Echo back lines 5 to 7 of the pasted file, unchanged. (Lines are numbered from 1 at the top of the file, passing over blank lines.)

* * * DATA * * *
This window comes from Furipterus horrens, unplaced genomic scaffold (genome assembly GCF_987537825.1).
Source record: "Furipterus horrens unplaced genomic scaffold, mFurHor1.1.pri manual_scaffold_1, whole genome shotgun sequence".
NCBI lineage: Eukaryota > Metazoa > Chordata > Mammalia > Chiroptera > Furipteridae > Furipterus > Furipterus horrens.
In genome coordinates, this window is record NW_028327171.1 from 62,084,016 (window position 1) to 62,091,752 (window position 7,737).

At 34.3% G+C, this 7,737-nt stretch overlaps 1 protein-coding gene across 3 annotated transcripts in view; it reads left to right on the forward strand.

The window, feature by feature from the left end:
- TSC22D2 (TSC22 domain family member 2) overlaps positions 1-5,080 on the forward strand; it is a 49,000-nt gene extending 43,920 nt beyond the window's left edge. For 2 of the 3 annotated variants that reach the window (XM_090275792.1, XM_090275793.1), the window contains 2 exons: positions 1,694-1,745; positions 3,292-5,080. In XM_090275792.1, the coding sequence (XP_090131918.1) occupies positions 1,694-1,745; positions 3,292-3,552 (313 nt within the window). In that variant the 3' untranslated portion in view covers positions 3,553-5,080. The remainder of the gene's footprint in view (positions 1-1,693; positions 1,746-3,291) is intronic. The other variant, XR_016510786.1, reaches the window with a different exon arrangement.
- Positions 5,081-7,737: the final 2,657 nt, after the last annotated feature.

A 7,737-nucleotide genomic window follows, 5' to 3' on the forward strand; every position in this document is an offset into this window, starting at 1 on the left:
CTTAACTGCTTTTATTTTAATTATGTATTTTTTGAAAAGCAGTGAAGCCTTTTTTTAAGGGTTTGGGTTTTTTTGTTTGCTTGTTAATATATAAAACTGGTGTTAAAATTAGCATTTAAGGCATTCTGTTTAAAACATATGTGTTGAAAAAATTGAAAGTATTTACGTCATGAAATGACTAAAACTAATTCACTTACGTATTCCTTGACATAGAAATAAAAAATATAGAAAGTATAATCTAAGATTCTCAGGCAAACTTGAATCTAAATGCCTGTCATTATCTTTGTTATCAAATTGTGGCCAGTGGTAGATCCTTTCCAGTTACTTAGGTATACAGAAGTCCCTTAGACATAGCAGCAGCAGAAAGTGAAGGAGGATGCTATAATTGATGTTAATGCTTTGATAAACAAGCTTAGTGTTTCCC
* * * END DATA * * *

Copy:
At 34.3% G+C, this 7,737-nt stretch overlaps 1 protein-coding gene across 3 annotated transcripts in view; it reads left to right on the forward strand.

The window, feature by feature from the left end:
- TSC22D2 (TSC22 domain family member 2) overlaps positions 1-5,080 on the forward strand; it is a 49,000-nt gene extending 43,920 nt beyond the window's left edge. For 2 of the 3 annotated variants that reach the window (XM_090275792.1, XM_090275793.1), the window contains 2 exons: positions 1,694-1,745; positions 3,292-5,080. In XM_090275792.1, the coding sequence (XP_090131918.1) occupies positions 1,694-1,745; positions 3,292-3,552 (313 nt within the window). In that variant the 3' untranslated portion in view covers positions 3,553-5,080. The remainder of the gene's footprint in view (positions 1-1,693; positions 1,746-3,291) is intronic. The other variant, XR_016510786.1, reaches the window with a different exon arrangement.